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Editor's Notes

Musical Collaboration

Do you remember that conversation from the original 1980’s movie “Fame” between Mr. Shorofsky, the Music Teacher (Played by Albert Hague) and Bruno Martelli (Played by Lee Curreri)? It goes something like this (I am paraphrasing here):

Bruno: “You don’t need strings today. Orchestras are an endangered species, I can play all these parts with just one synthesizer by myself.”

Shorofsky: “That’s not music Mr. Martelli, That’s masturbation!”

Lately, as I have been traveling quite a bit, I am encountering what seems to be the latest trend; a performer (or a few of them) singing or playing with a laptop plugged into a PA system. The computer is taking the place of “the rest of the band” cranking out music.

Now, I am acutely aware that this type of “performance” is driven by the economics of our present time where venues want to (or need to) pay the least possible for services. They still are able to say they provide “Live Music” even if it has the bare minimum of “Live”.

The “musicians” that do this (Although, I still haven’t see a lone bass player with his iPad up there) need to make a living, I get that, and the audience doesn’t seem to be able to tell the difference or maybe they aren’t even paying attention that closely.

So, what is my point? I believe that it is a travesty that real musicians are being deprived of a gig while a “Machine” does their job… or does it? There is no interaction between performers and that spark in the music is absent! It is about as exciting as Karaoke or lip-syncing.

It seems to me that the only winners in this situation are the venues, but how can we change this? This is my question to you this month, as I don’t have an absolute answer. If the public demanded more, they might get it, but I don’t see that happening; if the musicians had the clout to stop this I think they would have already.

What is your opinion of the situation and how to you think we can bring about change?

My best suggestion is that we all continue to support live performances with bands. If someone wants to get up there with a piano and play solo, power to them, just don’t have a “track” of the orchestra behind; I am sure they wouldn’t like it if I got up all by myself and played my bass with a piano track accompaniment.

As musicians, I believe we are a privileged few and the burden of musical collaboration and integrity rests on our shoulders… Let’s do something about this!

OK, I will get off my “Soapbox,” please feel free to weigh in and leave comments below if you are so compelled.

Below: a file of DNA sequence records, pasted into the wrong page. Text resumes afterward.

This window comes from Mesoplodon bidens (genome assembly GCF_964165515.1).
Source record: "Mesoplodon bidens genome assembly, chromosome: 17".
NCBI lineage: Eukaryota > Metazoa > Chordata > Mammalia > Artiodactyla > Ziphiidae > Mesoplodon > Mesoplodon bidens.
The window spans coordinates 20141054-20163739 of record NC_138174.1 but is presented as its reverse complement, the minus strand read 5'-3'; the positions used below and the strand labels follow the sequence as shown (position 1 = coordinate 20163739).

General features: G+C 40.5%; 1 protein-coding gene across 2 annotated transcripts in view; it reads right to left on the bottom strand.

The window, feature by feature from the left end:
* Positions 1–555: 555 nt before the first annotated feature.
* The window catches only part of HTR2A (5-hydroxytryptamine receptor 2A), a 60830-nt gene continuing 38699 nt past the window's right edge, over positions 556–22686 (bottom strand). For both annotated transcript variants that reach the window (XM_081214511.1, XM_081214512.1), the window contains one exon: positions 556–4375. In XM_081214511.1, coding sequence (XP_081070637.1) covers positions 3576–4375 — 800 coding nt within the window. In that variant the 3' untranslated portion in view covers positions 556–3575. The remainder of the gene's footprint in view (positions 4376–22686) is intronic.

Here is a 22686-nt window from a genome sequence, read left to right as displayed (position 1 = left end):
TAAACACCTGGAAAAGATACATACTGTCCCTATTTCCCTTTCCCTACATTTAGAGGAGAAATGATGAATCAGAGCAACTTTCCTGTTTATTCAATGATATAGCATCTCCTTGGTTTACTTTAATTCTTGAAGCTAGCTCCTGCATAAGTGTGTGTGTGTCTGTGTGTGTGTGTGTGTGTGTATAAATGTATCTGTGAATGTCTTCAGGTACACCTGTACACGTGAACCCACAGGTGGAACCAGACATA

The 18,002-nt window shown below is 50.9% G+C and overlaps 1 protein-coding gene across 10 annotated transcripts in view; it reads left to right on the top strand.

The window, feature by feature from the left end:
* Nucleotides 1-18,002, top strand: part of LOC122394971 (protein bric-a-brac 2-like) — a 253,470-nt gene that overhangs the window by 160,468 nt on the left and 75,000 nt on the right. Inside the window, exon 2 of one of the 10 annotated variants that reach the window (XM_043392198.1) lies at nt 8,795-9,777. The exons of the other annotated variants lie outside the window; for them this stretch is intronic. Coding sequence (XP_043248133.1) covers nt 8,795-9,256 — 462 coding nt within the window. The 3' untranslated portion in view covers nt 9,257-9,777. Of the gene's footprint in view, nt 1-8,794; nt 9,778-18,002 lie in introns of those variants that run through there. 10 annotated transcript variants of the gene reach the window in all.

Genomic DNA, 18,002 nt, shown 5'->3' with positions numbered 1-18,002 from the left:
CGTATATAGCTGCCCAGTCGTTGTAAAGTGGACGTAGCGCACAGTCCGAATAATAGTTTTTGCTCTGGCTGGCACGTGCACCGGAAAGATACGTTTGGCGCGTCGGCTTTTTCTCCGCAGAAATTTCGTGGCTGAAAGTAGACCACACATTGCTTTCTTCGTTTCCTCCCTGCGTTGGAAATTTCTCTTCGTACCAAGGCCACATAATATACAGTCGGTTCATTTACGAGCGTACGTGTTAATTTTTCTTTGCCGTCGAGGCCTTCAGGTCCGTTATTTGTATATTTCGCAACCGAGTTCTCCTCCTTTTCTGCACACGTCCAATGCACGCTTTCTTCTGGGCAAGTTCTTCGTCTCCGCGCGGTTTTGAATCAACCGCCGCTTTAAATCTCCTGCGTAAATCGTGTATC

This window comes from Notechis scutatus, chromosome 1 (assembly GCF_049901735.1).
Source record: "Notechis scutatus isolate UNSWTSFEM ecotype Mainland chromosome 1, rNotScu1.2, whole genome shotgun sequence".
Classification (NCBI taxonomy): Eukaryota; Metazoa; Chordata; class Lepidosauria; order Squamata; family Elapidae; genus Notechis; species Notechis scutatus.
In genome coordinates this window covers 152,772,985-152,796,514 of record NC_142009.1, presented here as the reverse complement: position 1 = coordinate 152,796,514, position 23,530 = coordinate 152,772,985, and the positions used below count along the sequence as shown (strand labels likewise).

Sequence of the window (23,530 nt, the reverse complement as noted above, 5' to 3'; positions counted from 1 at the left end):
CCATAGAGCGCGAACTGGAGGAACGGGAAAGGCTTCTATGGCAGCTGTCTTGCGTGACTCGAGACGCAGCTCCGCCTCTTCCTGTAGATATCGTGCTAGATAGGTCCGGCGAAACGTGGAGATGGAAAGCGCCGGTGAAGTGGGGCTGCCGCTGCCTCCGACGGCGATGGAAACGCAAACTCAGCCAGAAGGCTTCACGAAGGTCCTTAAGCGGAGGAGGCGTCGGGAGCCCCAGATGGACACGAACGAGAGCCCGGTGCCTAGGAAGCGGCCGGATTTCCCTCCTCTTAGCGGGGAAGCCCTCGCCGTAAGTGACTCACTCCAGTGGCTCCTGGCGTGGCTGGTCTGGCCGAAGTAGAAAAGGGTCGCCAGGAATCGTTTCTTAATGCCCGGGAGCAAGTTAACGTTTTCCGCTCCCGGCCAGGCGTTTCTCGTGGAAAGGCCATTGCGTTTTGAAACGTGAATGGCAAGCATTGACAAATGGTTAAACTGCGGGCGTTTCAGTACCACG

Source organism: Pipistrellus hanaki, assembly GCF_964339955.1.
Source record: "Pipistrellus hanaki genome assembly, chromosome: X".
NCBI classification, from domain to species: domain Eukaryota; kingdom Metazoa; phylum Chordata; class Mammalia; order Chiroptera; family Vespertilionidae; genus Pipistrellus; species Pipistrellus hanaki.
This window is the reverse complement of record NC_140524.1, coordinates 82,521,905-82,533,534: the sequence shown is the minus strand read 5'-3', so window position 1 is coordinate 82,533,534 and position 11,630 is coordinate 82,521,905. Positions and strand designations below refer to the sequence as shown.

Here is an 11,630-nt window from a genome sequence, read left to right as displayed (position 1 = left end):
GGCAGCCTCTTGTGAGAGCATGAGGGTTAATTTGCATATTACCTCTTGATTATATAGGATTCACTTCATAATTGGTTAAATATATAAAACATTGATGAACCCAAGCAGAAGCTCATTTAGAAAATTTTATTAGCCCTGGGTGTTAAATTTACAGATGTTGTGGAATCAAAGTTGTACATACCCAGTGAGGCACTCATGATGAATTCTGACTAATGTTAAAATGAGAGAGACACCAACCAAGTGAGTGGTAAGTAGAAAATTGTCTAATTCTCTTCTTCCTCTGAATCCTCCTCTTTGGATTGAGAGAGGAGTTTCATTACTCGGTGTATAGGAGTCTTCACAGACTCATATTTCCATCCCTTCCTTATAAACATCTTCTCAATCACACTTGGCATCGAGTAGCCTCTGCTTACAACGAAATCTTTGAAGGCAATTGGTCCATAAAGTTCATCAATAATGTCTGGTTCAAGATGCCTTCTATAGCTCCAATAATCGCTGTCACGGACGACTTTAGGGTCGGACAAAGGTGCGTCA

We have another great issue for you this month loaded with all kinds of solid content brought to you BY bass musicians FOR bass musicians. We even have a new segment starting this October with Associate Editor Rick Suchow called Rick’s Picks where he will review CDs, DVDs, events and more!

Keep it low this October!

2 Comments

2 Comments

  1. Jonathan Moody

    Jon Moody

    October 3, 2012 at 3:16 am

    Raul, I agree. There are those musicians that play along with a drum track or something pre-recorded, to which I think is just musical karaoke. It really seems to be that it’s a bit of laziness, especially when those same people have technical issues live (and I’ve seen someone have to cut their set short because of computer issues).

    Then, there are those musicians that play solo acts using loopers and samplers, where creating those loops on the fly IS the collaboration. I’ve seen a couple of guitarists in town do the latter, and while the songs are longer (to set up all of the layers), that becomes part of the musicality of the person.

    What’s the difference? When we just use tech to get rid of other musicians, we’re really just hurting ourselves. When we use tech as another piece of the musical puzzle and collaborate with it, that’s where the magic happens.

  2. Raul Amador

    Raul Amador

    October 3, 2012 at 8:48 pm

    Excellent Points Jon,
    The thing I take issue with is the pre-recorded tracks and musical karaoke is an accurate description.
    I have to ask, where did those tracks from? Somebody was playing at some time. Did they settle for a nominal fee for a single appearance? And why are they doing it? isn’t it rather self defeating?

    Some examples… two girls singing with a Band track, three string players… violin, cello, viola, playing with a Orchestra track, Horn player with a programmed keyboard, etc.

    Looping I am totally good with , The musician (Bassist) is doing all the playing and not cutting anyone out.

    Now, how about those few musicians that take on making recordings, but play all the parts themselves? ( not many can do that well)

    Thoughts?

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